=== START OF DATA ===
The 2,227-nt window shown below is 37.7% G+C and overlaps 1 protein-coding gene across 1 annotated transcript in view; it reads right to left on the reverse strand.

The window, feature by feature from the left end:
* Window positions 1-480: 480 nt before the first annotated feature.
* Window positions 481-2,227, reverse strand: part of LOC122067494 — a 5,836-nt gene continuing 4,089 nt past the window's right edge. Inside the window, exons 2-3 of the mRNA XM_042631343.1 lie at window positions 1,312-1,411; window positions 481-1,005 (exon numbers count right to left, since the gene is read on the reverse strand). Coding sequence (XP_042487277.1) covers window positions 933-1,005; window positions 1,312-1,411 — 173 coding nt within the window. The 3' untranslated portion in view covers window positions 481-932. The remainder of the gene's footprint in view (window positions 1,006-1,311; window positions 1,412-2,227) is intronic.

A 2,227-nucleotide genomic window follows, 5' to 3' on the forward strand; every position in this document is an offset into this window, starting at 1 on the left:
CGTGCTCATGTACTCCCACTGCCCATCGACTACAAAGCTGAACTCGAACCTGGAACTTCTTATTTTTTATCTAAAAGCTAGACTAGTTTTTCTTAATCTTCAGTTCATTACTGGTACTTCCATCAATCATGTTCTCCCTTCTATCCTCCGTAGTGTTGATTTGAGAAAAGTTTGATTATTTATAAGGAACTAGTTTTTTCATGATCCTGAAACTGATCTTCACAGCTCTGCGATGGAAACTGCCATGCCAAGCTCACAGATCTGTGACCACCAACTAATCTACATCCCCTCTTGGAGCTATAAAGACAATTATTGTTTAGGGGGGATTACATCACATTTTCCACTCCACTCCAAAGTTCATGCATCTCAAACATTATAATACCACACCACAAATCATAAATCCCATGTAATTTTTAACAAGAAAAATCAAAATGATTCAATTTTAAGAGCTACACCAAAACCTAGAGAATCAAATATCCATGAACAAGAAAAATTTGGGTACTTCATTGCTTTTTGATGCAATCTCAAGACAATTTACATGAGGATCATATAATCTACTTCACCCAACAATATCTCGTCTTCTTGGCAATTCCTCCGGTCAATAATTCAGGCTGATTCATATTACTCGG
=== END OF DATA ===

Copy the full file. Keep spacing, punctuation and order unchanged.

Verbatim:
The 2,227-nt window shown below is 37.7% G+C and overlaps 1 protein-coding gene across 1 annotated transcript in view; it reads right to left on the reverse strand.

The window, feature by feature from the left end:
* Window positions 1-480: 480 nt before the first annotated feature.
* Window positions 481-2,227, reverse strand: part of LOC122067494 — a 5,836-nt gene continuing 4,089 nt past the window's right edge. Inside the window, exons 2-3 of the mRNA XM_042631343.1 lie at window positions 1,312-1,411; window positions 481-1,005 (exon numbers count right to left, since the gene is read on the reverse strand). Coding sequence (XP_042487277.1) covers window positions 933-1,005; window positions 1,312-1,411 — 173 coding nt within the window. The 3' untranslated portion in view covers window positions 481-932. The remainder of the gene's footprint in view (window positions 1,006-1,311; window positions 1,412-2,227) is intronic.

A 2,227-nucleotide genomic window follows, 5' to 3' on the forward strand; every position in this document is an offset into this window, starting at 1 on the left:
CGTGCTCATGTACTCCCACTGCCCATCGACTACAAAGCTGAACTCGAACCTGGAACTTCTTATTTTTTATCTAAAAGCTAGACTAGTTTTTCTTAATCTTCAGTTCATTACTGGTACTTCCATCAATCATGTTCTCCCTTCTATCCTCCGTAGTGTTGATTTGAGAAAAGTTTGATTATTTATAAGGAACTAGTTTTTTCATGATCCTGAAACTGATCTTCACAGCTCTGCGATGGAAACTGCCATGCCAAGCTCACAGATCTGTGACCACCAACTAATCTACATCCCCTCTTGGAGCTATAAAGACAATTATTGTTTAGGGGGGATTACATCACATTTTCCACTCCACTCCAAAGTTCATGCATCTCAAACATTATAATACCACACCACAAATCATAAATCCCATGTAATTTTTAACAAGAAAAATCAAAATGATTCAATTTTAAGAGCTACACCAAAACCTAGAGAATCAAATATCCATGAACAAGAAAAATTTGGGTACTTCATTGCTTTTTGATGCAATCTCAAGACAATTTACATGAGGATCATATAATCTACTTCACCCAACAATATCTCGTCTTCTTGGCAATTCCTCCGGTCAATAATTCAGGCTGATTCATATTACTCGG